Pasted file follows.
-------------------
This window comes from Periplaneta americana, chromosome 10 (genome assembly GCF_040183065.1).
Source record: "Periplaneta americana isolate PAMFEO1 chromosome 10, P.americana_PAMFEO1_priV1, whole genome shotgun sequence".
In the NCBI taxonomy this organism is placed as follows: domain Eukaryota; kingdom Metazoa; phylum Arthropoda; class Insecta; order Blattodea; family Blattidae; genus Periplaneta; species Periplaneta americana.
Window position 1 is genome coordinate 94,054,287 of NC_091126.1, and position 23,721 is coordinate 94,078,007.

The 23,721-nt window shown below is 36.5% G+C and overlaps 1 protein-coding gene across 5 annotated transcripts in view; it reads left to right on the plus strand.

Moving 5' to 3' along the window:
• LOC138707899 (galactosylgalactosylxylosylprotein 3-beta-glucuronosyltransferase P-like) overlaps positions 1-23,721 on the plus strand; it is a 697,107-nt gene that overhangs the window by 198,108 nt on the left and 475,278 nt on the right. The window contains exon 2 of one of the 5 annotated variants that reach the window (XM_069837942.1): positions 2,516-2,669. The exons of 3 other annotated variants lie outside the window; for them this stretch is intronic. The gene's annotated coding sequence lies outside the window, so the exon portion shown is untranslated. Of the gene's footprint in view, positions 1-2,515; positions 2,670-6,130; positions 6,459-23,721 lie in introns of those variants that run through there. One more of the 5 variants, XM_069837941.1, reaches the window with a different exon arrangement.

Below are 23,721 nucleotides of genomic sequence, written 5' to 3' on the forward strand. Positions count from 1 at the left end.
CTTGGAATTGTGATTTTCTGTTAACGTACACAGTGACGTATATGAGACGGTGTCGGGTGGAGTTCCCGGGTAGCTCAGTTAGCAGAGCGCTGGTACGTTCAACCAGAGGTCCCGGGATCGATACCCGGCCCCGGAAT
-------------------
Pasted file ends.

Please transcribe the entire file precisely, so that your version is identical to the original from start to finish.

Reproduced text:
This window comes from Periplaneta americana, chromosome 10 (genome assembly GCF_040183065.1).
Source record: "Periplaneta americana isolate PAMFEO1 chromosome 10, P.americana_PAMFEO1_priV1, whole genome shotgun sequence".
In the NCBI taxonomy this organism is placed as follows: domain Eukaryota; kingdom Metazoa; phylum Arthropoda; class Insecta; order Blattodea; family Blattidae; genus Periplaneta; species Periplaneta americana.
Window position 1 is genome coordinate 94,054,287 of NC_091126.1, and position 23,721 is coordinate 94,078,007.

The 23,721-nt window shown below is 36.5% G+C and overlaps 1 protein-coding gene across 5 annotated transcripts in view; it reads left to right on the plus strand.

Moving 5' to 3' along the window:
• LOC138707899 (galactosylgalactosylxylosylprotein 3-beta-glucuronosyltransferase P-like) overlaps positions 1-23,721 on the plus strand; it is a 697,107-nt gene that overhangs the window by 198,108 nt on the left and 475,278 nt on the right. The window contains exon 2 of one of the 5 annotated variants that reach the window (XM_069837942.1): positions 2,516-2,669. The exons of 3 other annotated variants lie outside the window; for them this stretch is intronic. The gene's annotated coding sequence lies outside the window, so the exon portion shown is untranslated. Of the gene's footprint in view, positions 1-2,515; positions 2,670-6,130; positions 6,459-23,721 lie in introns of those variants that run through there. One more of the 5 variants, XM_069837941.1, reaches the window with a different exon arrangement.

Below are 23,721 nucleotides of genomic sequence, written 5' to 3' on the forward strand. Positions count from 1 at the left end.
CTTGGAATTGTGATTTTCTGTTAACGTACACAGTGACGTATATGAGACGGTGTCGGGTGGAGTTCCCGGGTAGCTCAGTTAGCAGAGCGCTGGTACGTTCAACCAGAGGTCCCGGGATCGATACCCGGCCCCGGAAT